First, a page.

Sayid wasn't around much this week, but even with not much screentime this most hectic of episodes found plenty of time to use him to maximum effect. First time we see him he's like the Angel of Death. If I was Desmond and got woken up by this fearsome sight I would have pooped my pants and started crying for Penny to come hold me.
But then, you want a badass on your side, and it amused me no end to see tiny Sayid holding his own against Keamy, who towers over him. Sayid's deadly ankles are more than a match for some guy who practises his shooting skills on clay pigeons.
He was also seen speeding from the Kahana, curly hair blowing in the ocean wind as he powers towards the island to save everyone single-handed. What a hero!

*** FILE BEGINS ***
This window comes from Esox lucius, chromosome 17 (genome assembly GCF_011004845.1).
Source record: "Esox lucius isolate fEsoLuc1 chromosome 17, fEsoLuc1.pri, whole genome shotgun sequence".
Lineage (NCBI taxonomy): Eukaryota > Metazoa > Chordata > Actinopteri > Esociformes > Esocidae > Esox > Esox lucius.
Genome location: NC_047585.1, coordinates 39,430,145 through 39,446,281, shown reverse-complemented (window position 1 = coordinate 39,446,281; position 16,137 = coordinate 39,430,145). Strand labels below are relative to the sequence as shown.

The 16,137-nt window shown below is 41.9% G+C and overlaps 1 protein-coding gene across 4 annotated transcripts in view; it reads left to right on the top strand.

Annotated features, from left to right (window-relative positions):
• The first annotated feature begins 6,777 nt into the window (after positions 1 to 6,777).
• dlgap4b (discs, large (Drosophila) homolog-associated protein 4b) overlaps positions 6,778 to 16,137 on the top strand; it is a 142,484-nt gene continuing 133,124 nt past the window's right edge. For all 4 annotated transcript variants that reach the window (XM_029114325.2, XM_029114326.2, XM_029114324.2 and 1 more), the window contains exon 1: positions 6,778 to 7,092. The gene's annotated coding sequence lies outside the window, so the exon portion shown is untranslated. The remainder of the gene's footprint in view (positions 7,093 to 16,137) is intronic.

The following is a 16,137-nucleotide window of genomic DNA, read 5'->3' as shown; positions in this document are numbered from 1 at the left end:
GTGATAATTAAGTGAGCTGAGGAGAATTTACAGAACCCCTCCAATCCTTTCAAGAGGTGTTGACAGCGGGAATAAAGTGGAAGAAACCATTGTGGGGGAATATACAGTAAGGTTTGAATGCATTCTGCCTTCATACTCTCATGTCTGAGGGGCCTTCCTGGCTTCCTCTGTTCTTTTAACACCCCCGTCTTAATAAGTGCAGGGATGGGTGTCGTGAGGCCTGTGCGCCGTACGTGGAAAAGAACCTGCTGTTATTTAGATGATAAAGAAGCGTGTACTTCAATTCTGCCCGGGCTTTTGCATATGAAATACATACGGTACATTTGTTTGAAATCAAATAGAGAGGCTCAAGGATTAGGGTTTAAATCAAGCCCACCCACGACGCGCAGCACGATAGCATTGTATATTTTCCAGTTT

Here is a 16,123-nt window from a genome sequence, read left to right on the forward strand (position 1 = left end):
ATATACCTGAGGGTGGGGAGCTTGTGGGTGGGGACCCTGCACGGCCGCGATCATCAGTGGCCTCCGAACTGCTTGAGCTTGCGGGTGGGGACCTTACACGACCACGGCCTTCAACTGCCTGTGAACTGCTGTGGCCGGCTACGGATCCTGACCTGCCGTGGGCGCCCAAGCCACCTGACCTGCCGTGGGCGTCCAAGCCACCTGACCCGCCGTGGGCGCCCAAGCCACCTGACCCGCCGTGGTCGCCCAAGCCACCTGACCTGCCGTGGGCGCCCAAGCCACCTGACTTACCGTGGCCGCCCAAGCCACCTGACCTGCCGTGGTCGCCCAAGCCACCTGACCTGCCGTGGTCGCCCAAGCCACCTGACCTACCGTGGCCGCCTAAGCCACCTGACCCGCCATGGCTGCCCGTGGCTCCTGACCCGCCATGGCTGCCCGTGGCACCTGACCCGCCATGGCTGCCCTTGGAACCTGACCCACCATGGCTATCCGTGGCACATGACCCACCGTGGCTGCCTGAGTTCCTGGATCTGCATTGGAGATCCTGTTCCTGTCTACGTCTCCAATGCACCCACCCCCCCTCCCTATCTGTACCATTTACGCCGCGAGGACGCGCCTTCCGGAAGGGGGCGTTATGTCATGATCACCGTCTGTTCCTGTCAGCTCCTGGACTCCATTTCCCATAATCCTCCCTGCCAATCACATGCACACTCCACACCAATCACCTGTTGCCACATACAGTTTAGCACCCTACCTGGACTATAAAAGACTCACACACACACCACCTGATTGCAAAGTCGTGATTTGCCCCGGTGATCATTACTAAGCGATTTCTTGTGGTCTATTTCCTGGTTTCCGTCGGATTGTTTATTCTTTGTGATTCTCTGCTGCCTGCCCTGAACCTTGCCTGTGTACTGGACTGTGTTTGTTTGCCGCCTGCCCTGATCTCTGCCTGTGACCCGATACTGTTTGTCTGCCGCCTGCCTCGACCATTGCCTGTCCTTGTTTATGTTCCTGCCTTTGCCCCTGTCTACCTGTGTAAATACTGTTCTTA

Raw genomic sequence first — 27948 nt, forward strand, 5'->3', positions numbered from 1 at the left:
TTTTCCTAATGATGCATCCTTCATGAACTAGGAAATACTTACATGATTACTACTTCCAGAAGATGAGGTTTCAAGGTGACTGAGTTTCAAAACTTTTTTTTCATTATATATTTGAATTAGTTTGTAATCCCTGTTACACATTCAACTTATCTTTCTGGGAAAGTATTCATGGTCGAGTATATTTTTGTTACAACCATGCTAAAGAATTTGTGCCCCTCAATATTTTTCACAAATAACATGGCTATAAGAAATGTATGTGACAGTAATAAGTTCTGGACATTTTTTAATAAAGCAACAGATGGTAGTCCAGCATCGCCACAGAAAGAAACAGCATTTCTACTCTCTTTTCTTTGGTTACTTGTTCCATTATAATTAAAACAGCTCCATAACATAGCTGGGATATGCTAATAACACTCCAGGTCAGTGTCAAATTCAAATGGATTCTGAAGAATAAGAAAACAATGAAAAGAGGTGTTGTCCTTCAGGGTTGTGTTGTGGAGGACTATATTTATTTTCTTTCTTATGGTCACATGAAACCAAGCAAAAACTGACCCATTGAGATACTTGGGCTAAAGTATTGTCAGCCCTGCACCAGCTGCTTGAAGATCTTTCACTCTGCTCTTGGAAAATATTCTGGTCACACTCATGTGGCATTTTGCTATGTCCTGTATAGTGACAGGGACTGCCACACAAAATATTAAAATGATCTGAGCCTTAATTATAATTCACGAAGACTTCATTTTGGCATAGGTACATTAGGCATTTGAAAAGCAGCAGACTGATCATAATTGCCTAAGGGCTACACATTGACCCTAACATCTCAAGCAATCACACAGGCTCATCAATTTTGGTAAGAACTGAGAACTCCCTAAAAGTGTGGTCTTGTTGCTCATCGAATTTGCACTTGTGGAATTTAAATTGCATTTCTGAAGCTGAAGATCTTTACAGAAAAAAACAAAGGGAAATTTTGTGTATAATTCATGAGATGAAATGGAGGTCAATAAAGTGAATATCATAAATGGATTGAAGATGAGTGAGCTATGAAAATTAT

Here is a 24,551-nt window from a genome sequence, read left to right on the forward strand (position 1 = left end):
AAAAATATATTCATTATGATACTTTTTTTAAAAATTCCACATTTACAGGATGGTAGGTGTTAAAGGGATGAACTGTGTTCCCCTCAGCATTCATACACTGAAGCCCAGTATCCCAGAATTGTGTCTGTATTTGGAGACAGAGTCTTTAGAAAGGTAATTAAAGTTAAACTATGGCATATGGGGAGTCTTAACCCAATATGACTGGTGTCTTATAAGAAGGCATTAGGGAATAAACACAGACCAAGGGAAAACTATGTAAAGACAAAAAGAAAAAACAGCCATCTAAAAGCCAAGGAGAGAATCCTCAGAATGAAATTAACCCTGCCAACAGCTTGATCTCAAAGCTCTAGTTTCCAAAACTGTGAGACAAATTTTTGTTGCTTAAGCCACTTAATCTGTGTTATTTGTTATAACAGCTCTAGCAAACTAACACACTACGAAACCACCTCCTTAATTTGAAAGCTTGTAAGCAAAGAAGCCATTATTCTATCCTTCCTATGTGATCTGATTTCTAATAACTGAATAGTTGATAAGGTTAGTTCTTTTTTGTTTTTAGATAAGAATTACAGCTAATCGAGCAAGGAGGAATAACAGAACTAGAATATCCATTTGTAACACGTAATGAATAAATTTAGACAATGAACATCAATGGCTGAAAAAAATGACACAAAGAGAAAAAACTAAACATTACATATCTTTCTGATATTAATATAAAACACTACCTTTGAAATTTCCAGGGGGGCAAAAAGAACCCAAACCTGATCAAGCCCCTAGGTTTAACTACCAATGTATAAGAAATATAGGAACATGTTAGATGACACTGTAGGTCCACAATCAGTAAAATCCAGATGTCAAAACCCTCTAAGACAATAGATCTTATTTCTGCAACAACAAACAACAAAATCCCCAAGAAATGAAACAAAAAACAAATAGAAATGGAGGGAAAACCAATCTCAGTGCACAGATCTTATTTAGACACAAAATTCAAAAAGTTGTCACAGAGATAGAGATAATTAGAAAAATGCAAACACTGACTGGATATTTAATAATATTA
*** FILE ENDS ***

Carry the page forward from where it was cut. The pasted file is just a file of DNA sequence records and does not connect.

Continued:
That said, I did think it amusing that Sayid suffered massive guilt pangs about outing Michael as Ben's mole, what with Keamy on the rampage. In an episode where Sayid came off pretty well, this was a bit of a low point for him. I'd suggest anger management classes, but I think it's too late for the guy.
Right, late as usual doing this. Tonight, we get the first part of the three part finale, and hopefully we'll get a few answers to some questions. Where is Frank going with Michael?
It's fair to say Keamy's device is connected to his heart, and is thus a way of ensuring his survival, but what else is it connected to? Is it like the nuke attached to Dmitri Ravinoff's brain in Neal Stephenson's Snow Crash?
Will Desmond stop being so soppy over his chat with Penny and do something now that the Kahana is littered with dead bodies?
Will Locke's slow bonding with Ben fall apart when he realises he has been played again (because really, who is buying his lost prophet story)?
Seriously, I'm not buying it.